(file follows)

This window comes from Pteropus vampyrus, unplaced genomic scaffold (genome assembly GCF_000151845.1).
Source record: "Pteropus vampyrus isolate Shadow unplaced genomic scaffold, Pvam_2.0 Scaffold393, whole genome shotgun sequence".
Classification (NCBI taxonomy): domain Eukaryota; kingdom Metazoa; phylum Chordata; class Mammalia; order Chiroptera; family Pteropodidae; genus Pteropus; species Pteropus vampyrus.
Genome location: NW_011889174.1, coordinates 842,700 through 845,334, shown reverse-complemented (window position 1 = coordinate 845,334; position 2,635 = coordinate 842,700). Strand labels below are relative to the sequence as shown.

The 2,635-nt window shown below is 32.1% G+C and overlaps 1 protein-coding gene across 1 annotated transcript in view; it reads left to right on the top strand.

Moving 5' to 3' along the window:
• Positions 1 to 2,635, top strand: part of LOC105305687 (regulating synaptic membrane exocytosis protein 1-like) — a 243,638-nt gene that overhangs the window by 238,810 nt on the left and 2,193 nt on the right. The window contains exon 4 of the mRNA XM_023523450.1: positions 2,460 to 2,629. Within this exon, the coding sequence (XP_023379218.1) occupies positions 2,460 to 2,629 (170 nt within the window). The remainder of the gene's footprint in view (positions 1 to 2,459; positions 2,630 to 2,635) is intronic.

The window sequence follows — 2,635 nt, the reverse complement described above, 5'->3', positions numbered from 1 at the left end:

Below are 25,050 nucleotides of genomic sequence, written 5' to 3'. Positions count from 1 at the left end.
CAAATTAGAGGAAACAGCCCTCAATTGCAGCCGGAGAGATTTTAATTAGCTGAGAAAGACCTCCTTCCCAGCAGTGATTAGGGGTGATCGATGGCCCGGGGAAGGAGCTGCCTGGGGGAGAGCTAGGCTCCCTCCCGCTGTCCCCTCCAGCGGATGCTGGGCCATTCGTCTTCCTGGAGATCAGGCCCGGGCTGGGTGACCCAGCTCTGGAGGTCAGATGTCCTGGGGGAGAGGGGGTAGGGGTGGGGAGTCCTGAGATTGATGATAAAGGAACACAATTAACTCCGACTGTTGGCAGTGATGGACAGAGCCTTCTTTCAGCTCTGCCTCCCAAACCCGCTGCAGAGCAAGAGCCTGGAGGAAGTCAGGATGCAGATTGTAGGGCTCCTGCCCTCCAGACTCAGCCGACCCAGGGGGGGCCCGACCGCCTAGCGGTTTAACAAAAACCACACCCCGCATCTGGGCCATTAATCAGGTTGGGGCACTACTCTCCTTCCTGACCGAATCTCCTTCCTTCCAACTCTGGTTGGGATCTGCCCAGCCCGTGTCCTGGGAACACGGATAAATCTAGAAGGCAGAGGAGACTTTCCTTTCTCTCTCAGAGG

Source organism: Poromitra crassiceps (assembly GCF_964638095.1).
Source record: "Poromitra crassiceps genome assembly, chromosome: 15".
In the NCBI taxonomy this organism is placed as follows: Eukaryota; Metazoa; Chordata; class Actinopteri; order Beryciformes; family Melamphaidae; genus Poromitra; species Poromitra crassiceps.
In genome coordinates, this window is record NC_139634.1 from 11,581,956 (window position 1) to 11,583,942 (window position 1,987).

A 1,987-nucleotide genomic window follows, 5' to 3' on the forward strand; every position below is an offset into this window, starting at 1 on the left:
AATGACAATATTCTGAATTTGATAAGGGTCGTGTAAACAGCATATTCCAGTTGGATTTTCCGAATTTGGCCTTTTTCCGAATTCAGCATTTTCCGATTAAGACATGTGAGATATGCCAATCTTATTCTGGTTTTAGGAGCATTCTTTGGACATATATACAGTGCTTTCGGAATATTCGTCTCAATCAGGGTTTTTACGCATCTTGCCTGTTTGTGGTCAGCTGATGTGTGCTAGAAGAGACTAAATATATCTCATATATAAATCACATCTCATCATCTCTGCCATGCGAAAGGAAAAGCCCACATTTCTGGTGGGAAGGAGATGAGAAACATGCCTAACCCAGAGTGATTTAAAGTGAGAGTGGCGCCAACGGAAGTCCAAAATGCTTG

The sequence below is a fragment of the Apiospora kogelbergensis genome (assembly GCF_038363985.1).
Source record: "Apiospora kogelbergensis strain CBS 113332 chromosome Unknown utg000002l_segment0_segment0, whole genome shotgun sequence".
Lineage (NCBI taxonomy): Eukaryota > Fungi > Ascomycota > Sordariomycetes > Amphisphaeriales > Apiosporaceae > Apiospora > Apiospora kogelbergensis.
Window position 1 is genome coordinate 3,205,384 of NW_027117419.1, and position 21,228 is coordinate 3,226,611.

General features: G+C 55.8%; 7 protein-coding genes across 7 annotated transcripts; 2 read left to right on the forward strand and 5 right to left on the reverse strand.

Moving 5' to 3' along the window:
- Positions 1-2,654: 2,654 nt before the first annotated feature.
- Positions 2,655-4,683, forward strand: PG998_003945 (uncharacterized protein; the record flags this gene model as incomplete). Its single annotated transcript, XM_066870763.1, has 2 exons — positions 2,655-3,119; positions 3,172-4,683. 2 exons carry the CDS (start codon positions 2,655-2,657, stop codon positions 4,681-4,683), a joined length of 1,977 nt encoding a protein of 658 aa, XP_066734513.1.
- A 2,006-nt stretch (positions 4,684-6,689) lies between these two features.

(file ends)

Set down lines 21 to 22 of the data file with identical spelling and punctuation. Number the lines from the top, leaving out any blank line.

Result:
General features: G+C 55.8%; 7 protein-coding genes across 7 annotated transcripts; 2 read left to right on the forward strand and 5 right to left on the reverse strand.

Moving 5' to 3' along the window: